07/10/2014 - 16:28

PERAMAGROON, Iraq – Umm Ibrahim gathers with her children and grandchildren inside a public school building in Peramagroon, where they are allowed to stay during the school’s summer break with permission from the Kurdistan region authorities. The family came here to escape bombing in their hometown of Samaraa.

Umm Ibrahim is among some 90,000 people who have been assisted by WFP after fleeing the violence that first hit Mosul and spread to surrounding cities and governorates in mid-June. The food she has received will keep her and her family fed for two weeks.

“I am very sad at our present circumstances. What are we supposed to do here? I want to go back to my hometown,” said Umm Ibrahim.  Nearby, her sons and grandchildren are huddled together - three generations of an Iraqi family displaced by violence in their home city.

One of Umm Ibrahim’s sons, Ismail, outlines the circumstances of their displacement. He explains that they left the garage where they took shelter in Samaraa and headed to Tikrit city in Salaheldin governorate before fleeing to the mountainous village of Peramagroon.  His daughter, eight-year-old Sarah, expresses her nostalgia for her hometown. 

“It is so hot; we need clean water to drink,“ said Sarah. “I want to return to Samaraa to play with my friends.”  Hundreds of families are displaced in Peramagroon following violence in Samaraa. Most of them currently have no source of income and depend entirely on the food delivered by WFP.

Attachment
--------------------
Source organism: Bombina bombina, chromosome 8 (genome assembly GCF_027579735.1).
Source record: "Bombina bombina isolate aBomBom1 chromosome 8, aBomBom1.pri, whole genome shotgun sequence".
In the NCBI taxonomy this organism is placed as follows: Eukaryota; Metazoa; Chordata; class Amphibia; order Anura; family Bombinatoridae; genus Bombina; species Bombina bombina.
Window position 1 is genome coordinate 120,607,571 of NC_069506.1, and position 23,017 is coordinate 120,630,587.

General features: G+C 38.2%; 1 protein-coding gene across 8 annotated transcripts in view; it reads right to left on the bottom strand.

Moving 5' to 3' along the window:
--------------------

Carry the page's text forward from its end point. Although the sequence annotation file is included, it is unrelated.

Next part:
The organization plans to reach over 200,000 people displaced by Iraq’s recent conflict in coming weeks. Most of WFP’s food distributions so far have taken place in the Kurdistan region as well as in shelters and camps on the outskirts of Mosul. “The situation is very critical”, Ismail said.

When violence broke out in Samaraa city in Iraq’s Salaheldin governorate, Umm Ibrahim, an Iraqi woman in her eighties, took shelter with nine other family members inside a relative’s garage. Two nights later, they fled to Peramagroon district in the nearby Suleymaniyah governorate, where they now live inside a public school with twelve other displaced families.

07/09/2014 - 02:52
School Meals

This anticipated meeting, scheduled more than a month ago, allowed the international officer to inform the First Lady of the Regional Bureau’s actions that aim to strengthen local programmes and projects that WFP has implemented in Honduras. The annual contribution of the agency in the country is that of 15 million dollars in programs and projects, destined assist approximately 400,000 of Honduras’s most impoverished people.